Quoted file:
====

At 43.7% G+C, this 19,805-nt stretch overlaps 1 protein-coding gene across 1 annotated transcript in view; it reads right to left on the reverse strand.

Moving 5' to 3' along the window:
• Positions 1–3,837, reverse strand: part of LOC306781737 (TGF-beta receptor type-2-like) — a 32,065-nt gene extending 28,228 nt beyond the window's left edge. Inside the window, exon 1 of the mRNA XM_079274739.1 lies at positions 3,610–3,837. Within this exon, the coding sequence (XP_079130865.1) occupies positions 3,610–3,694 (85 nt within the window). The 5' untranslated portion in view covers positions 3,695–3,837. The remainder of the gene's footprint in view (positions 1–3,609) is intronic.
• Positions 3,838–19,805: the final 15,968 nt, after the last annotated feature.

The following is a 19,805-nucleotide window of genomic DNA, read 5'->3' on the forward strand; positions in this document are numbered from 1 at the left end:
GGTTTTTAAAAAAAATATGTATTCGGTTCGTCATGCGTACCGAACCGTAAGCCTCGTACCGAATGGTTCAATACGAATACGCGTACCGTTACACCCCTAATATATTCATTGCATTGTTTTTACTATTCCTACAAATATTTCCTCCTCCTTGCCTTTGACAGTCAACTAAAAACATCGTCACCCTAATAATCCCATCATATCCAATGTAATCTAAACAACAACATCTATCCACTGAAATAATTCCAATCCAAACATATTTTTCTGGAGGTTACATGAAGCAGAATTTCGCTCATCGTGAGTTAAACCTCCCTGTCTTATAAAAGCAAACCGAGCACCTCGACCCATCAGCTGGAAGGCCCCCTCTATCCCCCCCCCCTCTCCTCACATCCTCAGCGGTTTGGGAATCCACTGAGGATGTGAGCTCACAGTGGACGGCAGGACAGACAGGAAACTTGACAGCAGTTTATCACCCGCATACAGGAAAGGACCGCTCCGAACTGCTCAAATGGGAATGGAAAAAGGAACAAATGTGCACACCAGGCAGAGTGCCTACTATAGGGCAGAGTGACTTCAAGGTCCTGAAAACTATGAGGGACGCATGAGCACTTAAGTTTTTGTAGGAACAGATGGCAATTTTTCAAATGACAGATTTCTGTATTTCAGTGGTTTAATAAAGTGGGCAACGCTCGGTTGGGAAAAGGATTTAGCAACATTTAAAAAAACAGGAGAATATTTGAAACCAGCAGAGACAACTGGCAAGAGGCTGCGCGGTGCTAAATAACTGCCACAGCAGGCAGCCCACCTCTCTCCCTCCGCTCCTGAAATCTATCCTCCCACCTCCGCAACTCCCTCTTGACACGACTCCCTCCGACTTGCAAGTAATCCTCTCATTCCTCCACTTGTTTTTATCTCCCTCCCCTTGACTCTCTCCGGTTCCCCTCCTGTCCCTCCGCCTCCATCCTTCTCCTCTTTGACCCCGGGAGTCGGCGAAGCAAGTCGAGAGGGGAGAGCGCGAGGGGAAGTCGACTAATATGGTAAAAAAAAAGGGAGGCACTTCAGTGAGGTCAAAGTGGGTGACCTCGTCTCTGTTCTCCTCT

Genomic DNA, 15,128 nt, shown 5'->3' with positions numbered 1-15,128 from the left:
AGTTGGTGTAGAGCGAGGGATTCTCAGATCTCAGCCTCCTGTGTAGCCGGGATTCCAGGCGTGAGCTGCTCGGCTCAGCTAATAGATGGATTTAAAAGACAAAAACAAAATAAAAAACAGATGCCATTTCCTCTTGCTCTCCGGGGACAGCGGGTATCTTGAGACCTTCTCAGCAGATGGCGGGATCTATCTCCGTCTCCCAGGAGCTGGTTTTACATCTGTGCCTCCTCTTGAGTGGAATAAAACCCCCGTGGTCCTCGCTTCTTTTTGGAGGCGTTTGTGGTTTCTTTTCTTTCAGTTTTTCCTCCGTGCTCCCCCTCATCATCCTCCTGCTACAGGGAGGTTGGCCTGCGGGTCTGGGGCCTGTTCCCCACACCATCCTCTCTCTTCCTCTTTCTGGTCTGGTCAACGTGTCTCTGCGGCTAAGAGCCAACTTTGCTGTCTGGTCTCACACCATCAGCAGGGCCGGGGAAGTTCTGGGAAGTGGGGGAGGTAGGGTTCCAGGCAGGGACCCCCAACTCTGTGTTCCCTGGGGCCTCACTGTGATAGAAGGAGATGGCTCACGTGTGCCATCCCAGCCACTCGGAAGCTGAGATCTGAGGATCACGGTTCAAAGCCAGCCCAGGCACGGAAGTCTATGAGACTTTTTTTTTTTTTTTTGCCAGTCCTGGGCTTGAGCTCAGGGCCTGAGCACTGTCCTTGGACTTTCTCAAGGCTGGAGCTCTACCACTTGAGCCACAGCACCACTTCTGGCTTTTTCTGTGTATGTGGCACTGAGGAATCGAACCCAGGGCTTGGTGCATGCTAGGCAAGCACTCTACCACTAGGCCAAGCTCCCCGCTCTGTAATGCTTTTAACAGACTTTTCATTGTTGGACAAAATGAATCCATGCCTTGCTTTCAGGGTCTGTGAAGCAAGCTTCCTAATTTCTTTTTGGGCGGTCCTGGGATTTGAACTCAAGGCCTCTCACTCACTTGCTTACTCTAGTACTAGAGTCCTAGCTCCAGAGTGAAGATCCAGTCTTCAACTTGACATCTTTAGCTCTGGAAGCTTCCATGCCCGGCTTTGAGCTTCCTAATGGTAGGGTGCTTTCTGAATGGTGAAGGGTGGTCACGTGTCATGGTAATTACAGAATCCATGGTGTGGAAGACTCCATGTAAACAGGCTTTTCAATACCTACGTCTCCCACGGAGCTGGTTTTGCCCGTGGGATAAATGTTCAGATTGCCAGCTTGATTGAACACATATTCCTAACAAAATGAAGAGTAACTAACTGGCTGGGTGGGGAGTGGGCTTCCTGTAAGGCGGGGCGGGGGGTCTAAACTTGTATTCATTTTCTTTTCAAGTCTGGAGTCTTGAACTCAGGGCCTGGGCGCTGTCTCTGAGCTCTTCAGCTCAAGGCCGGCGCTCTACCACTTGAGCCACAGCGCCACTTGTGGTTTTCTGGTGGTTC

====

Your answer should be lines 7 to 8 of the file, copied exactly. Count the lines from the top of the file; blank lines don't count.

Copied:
Genomic DNA, 15,128 nt, shown 5'->3' with positions numbered 1-15,128 from the left:
AGTTGGTGTAGAGCGAGGGATTCTCAGATCTCAGCCTCCTGTGTAGCCGGGATTCCAGGCGTGAGCTGCTCGGCTCAGCTAATAGATGGATTTAAAAGACAAAAACAAAATAAAAAACAGATGCCATTTCCTCTTGCTCTCCGGGGACAGCGGGTATCTTGAGACCTTCTCAGCAGATGGCGGGATCTATCTCCGTCTCCCAGGAGCTGGTTTTACATCTGTGCCTCCTCTTGAGTGGAATAAAACCCCCGTGGTCCTCGCTTCTTTTTGGAGGCGTTTGTGGTTTCTTTTCTTTCAGTTTTTCCTCCGTGCTCCCCCTCATCATCCTCCTGCTACAGGGAGGTTGGCCTGCGGGTCTGGGGCCTGTTCCCCACACCATCCTCTCTCTTCCTCTTTCTGGTCTGGTCAACGTGTCTCTGCGGCTAAGAGCCAACTTTGCTGTCTGGTCTCACACCATCAGCAGGGCCGGGGAAGTTCTGGGAAGTGGGGGAGGTAGGGTTCCAGGCAGGGACCCCCAACTCTGTGTTCCCTGGGGCCTCACTGTGATAGAAGGAGATGGCTCACGTGTGCCATCCCAGCCACTCGGAAGCTGAGATCTGAGGATCACGGTTCAAAGCCAGCCCAGGCACGGAAGTCTATGAGACTTTTTTTTTTTTTTTTGCCAGTCCTGGGCTTGAGCTCAGGGCCTGAGCACTGTCCTTGGACTTTCTCAAGGCTGGAGCTCTACCACTTGAGCCACAGCACCACTTCTGGCTTTTTCTGTGTATGTGGCACTGAGGAATCGAACCCAGGGCTTGGTGCATGCTAGGCAAGCACTCTACCACTAGGCCAAGCTCCCCGCTCTGTAATGCTTTTAACAGACTTTTCATTGTTGGACAAAATGAATCCATGCCTTGCTTTCAGGGTCTGTGAAGCAAGCTTCCTAATTTCTTTTTGGGCGGTCCTGGGATTTGAACTCAAGGCCTCTCACTCACTTGCTTACTCTAGTACTAGAGTCCTAGCTCCAGAGTGAAGATCCAGTCTTCAACTTGACATCTTTAGCTCTGGAAGCTTCCATGCCCGGCTTTGAGCTTCCTAATGGTAGGGTGCTTTCTGAATGGTGAAGGGTGGTCACGTGTCATGGTAATTACAGAATCCATGGTGTGGAAGACTCCATGTAAACAGGCTTTTCAATACCTACGTCTCCCACGGAGCTGGTTTTGCCCGTGGGATAAATGTTCAGATTGCCAGCTTGATTGAACACATATTCCTAACAAAATGAAGAGTAACTAACTGGCTGGGTGGGGAGTGGGCTTCCTGTAAGGCGGGGCGGGGGGTCTAAACTTGTATTCATTTTCTTTTCAAGTCTGGAGTCTTGAACTCAGGGCCTGGGCGCTGTCTCTGAGCTCTTCAGCTCAAGGCCGGCGCTCTACCACTTGAGCCACAGCGCCACTTGTGGTTTTCTGGTGGTTC